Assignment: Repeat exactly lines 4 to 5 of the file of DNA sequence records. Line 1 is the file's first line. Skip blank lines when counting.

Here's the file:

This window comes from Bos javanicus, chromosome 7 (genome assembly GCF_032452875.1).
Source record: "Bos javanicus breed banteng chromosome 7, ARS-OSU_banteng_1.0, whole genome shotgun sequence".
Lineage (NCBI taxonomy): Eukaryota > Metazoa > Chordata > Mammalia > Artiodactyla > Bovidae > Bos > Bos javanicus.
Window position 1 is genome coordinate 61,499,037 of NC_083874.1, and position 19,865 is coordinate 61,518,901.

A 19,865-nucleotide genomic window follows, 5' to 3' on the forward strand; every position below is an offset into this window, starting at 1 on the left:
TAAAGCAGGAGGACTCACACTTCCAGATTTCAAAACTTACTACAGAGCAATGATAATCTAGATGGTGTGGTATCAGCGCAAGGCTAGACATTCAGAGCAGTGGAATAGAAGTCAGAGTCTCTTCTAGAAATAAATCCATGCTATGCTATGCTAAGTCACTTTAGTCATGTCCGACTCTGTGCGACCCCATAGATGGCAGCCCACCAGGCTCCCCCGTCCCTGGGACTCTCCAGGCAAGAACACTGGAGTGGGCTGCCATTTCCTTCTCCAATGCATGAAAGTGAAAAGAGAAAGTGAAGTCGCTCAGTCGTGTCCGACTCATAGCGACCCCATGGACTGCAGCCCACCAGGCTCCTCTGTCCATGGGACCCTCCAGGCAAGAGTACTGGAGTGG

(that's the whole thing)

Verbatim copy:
Window position 1 is genome coordinate 61,499,037 of NC_083874.1, and position 19,865 is coordinate 61,518,901.

A 19,865-nucleotide genomic window follows, 5' to 3' on the forward strand; every position below is an offset into this window, starting at 1 on the left: